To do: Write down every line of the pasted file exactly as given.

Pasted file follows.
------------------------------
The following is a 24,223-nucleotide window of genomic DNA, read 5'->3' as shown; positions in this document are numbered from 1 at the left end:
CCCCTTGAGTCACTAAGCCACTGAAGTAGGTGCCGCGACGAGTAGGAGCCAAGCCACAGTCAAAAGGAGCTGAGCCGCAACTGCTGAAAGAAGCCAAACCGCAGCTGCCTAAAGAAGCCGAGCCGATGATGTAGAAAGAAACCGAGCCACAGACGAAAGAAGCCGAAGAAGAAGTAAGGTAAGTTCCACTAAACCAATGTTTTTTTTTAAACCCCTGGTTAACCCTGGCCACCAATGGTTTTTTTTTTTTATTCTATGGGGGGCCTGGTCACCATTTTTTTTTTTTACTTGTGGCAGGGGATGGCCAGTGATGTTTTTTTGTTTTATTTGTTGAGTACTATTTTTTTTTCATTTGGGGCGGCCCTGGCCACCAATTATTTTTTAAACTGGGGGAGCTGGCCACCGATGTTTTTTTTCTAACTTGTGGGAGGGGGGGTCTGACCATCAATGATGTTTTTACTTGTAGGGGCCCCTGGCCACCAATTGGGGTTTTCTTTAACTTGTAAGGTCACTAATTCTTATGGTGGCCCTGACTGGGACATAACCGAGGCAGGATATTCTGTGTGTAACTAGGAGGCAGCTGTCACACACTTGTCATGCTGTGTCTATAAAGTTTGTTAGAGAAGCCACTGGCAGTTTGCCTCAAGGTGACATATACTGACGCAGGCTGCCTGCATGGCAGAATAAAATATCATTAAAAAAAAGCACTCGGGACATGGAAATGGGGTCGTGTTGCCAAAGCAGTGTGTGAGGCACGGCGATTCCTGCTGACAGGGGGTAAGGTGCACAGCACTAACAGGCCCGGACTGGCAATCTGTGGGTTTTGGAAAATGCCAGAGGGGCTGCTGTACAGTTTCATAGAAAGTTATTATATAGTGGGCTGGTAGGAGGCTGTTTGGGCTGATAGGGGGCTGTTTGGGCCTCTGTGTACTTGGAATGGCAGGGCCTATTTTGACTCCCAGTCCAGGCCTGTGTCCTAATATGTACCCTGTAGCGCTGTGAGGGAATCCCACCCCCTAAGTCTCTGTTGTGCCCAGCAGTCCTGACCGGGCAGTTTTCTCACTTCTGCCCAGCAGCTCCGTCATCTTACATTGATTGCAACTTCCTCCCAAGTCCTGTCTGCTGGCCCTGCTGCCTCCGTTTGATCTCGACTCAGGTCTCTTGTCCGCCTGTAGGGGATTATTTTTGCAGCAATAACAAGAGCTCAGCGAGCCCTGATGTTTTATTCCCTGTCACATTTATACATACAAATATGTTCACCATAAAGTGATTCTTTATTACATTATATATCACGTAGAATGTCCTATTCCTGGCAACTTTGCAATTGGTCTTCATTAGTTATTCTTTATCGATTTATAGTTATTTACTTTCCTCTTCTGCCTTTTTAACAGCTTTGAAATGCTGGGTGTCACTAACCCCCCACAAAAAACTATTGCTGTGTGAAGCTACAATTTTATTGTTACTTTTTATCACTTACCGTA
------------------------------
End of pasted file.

The following is a 24,223-nucleotide window of genomic DNA, read 5'->3' as shown; positions in this document are numbered from 1 at the left end:
CCCCTTGAGTCACTAAGCCACTGAAGTAGGTGCCGCGACGAGTAGGAGCCAAGCCACAGTCAAAAGGAGCTGAGCCGCAACTGCTGAAAGAAGCCAAACCGCAGCTGCCTAAAGAAGCCGAGCCGATGATGTAGAAAGAAACCGAGCCACAGACGAAAGAAGCCGAAGAAGAAGTAAGGTAAGTTCCACTAAACCAATGTTTTTTTTTAAACCCCTGGTTAACCCTGGCCACCAATGGTTTTTTTTTTTTATTCTATGGGGGGCCTGGTCACCATTTTTTTTTTTTACTTGTGGCAGGGGATGGCCAGTGATGTTTTTTTGTTTTATTTGTTGAGTACTATTTTTTTTTCATTTGGGGCGGCCCTGGCCACCAATTATTTTTTAAACTGGGGGAGCTGGCCACCGATGTTTTTTTTCTAACTTGTGGGAGGGGGGGTCTGACCATCAATGATGTTTTTACTTGTAGGGGCCCCTGGCCACCAATTGGGGTTTTCTTTAACTTGTAAGGTCACTAATTCTTATGGTGGCCCTGACTGGGACATAACCGAGGCAGGATATTCTGTGTGTAACTAGGAGGCAGCTGTCACACACTTGTCATGCTGTGTCTATAAAGTTTGTTAGAGAAGCCACTGGCAGTTTGCCTCAAGGTGACATATACTGACGCAGGCTGCCTGCATGGCAGAATAAAATATCATTAAAAAAAAGCACTCGGGACATGGAAATGGGGTCGTGTTGCCAAAGCAGTGTGTGAGGCACGGCGATTCCTGCTGACAGGGGGTAAGGTGCACAGCACTAACAGGCCCGGACTGGCAATCTGTGGGTTTTGGAAAATGCCAGAGGGGCTGCTGTACAGTTTCATAGAAAGTTATTATATAGTGGGCTGGTAGGAGGCTGTTTGGGCTGATAGGGGGCTGTTTGGGCCTCTGTGTACTTGGAATGGCAGGGCCTATTTTGACTCCCAGTCCAGGCCTGTGTCCTAATATGTACCCTGTAGCGCTGTGAGGGAATCCCACCCCCTAAGTCTCTGTTGTGCCCAGCAGTCCTGACCGGGCAGTTTTCTCACTTCTGCCCAGCAGCTCCGTCATCTTACATTGATTGCAACTTCCTCCCAAGTCCTGTCTGCTGGCCCTGCTGCCTCCGTTTGATCTCGACTCAGGTCTCTTGTCCGCCTGTAGGGGATTATTTTTGCAGCAATAACAAGAGCTCAGCGAGCCCTGATGTTTTATTCCCTGTCACATTTATACATACAAATATGTTCACCATAAAGTGATTCTTTATTACATTATATATCACGTAGAATGTCCTATTCCTGGCAACTTTGCAATTGGTCTTCATTAGTTATTCTTTATCGATTTATAGTTATTTACTTTCCTCTTCTGCCTTTTTAACAGCTTTGAAATGCTGGGTGTCACTAACCCCCCACAAAAAACTATTGCTGTGTGAAGCTACAATTTTATTGTTACTTTTTATCACTTACCGTA